Sea Bright Council news Borough plans town hall to talk about school taxes

By Neil Schulman
Sea Bright — The borough is planning a town hall meeting to discuss what it is doing to address the high school taxes residents pay.

This year, Sea Bright’s share of the Shore Regional budget went up more than 50 percent, from $2.1 million to $3.3 million. The borough sends 31 students to the high school, a cost of $107,000 per pupil.

In 2016, the average home, assessed at $529,000, paid $6,913 in property taxes. This year, it’s $7,729.

“The major increase in your tax bill was driven by the regional school tax,” said Mayor Dina Long at the Sept. 5 Borough Council meeting. A little more than $700 of the $816 increase is from the school tax.

Long said that Sea Bright has filed a petition with the state Commissioner of Education. The borough is also asking residents to take part in contacting legislators.

“We’re hoping, with a letter writing campaign, to put pressure on people in Trenton,” Long said.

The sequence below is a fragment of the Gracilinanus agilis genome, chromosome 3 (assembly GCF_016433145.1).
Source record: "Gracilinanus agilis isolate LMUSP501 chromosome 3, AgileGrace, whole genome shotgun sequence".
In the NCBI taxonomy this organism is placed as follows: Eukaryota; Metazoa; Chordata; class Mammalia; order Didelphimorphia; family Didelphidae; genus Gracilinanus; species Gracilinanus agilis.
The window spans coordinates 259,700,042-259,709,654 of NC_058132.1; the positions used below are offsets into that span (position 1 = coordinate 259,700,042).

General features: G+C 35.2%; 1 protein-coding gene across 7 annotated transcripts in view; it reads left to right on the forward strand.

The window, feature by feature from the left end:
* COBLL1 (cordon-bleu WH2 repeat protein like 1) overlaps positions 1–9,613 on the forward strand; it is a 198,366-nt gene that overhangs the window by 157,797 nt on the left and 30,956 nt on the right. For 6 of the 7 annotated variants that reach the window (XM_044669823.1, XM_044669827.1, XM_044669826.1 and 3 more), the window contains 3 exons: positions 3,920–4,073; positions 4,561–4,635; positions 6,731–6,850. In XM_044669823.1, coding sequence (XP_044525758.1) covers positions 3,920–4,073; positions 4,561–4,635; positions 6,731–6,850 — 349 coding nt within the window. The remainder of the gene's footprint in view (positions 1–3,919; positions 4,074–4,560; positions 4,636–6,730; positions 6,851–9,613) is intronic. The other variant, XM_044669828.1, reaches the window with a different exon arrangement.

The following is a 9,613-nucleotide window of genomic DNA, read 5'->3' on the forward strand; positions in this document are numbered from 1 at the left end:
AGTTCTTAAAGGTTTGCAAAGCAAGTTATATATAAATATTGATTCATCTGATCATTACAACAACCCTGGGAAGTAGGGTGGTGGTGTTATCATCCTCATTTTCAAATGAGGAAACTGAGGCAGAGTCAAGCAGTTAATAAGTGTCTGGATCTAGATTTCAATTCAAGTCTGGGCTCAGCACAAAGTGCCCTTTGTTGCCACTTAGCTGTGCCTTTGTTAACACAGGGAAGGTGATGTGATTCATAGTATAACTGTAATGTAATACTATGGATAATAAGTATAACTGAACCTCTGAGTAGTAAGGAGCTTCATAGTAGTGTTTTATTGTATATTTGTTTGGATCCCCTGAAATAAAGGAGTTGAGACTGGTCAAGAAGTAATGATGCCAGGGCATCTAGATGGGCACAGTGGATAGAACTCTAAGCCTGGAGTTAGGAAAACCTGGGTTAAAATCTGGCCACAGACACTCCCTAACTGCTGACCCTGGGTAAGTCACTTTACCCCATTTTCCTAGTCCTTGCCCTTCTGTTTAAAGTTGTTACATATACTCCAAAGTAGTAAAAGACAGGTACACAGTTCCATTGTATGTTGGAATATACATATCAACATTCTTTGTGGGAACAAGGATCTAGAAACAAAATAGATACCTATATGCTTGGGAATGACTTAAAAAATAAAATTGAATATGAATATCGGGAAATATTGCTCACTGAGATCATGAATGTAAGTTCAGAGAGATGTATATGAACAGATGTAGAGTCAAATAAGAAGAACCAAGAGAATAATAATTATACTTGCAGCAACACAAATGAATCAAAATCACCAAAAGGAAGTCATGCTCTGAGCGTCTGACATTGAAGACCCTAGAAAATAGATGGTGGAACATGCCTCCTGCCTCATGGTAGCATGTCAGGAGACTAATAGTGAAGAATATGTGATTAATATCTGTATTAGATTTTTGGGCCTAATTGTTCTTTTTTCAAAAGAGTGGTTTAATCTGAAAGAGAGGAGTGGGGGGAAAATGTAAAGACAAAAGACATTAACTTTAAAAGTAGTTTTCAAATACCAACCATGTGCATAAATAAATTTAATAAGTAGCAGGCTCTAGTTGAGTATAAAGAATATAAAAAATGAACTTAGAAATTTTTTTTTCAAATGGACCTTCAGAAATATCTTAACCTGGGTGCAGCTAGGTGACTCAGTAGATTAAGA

Sea Bright has also filed a suit against Shore Regional seeking to get them to change the funding formula. Negotiations with the Board of Education are continuing.

The borough is planning to hold a meeting in early October, with the attorneys representing Sea Bright present to explain the progress that has been made. It is tentatively scheduled for Oct. 4, pending availability of the experts.

Side street parking issues

In the summer, special parking rules go into effect on the side streets in Sea Bright. Church Street resident Chris Doxey said she’d like them to stay in effect all year round, since the situation has changed in recent years.

Because many people raised their houses following Superstorm Sandy, they had a chance to put in driveways, which eliminated about eight or nine parking spaces on her street, Doxey said.

The road is also heavily used by many people and groups who want to go to the church or other area businesses year round. Doxey said some of them have been asked to use the municipal lot a block away but still tie up the street.

“I even had a lady sleep in her car in front of our house,” Doxey said. She walked out one morning, and the woman in the car told her she slept there because of the high cost of renting a room in the area. “She said,‘Can you suggest a good place for breakfast?’”

The issue has been sent to the public safety committee to be reviewed.